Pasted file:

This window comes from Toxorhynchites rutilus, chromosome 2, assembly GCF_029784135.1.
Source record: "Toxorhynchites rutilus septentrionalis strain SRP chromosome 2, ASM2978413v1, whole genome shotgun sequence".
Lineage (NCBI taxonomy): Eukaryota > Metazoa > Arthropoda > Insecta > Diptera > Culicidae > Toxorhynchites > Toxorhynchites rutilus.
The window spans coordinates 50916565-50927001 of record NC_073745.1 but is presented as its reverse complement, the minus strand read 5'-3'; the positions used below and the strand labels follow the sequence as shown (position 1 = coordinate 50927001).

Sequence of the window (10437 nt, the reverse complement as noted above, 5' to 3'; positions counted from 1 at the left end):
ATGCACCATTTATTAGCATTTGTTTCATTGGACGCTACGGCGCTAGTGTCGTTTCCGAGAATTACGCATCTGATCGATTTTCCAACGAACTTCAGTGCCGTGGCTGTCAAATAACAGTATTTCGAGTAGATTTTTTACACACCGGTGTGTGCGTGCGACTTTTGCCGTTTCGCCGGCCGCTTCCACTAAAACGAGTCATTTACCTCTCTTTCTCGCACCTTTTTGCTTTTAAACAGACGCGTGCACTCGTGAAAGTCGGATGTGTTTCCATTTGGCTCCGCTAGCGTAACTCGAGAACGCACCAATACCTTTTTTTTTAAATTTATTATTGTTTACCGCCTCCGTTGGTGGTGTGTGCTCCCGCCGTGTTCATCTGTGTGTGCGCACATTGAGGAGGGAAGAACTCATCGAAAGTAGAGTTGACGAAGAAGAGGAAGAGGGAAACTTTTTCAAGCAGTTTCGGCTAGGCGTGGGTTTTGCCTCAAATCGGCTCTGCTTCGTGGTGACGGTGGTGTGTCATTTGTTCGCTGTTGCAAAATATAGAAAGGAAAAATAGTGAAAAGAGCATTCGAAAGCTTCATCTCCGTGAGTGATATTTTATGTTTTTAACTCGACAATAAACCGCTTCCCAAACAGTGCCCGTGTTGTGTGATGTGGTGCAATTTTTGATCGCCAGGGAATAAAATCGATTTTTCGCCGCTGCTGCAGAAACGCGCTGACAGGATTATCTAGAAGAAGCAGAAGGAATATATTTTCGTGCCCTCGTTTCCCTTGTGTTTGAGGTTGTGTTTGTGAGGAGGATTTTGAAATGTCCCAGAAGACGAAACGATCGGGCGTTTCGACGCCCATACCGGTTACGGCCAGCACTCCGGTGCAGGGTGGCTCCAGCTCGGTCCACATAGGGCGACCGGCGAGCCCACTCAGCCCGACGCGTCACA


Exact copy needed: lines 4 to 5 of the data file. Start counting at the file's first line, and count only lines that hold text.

The window spans coordinates 50916565-50927001 of record NC_073745.1 but is presented as its reverse complement, the minus strand read 5'-3'; the positions used below and the strand labels follow the sequence as shown (position 1 = coordinate 50927001).

Sequence of the window (10437 nt, the reverse complement as noted above, 5' to 3'; positions counted from 1 at the left end):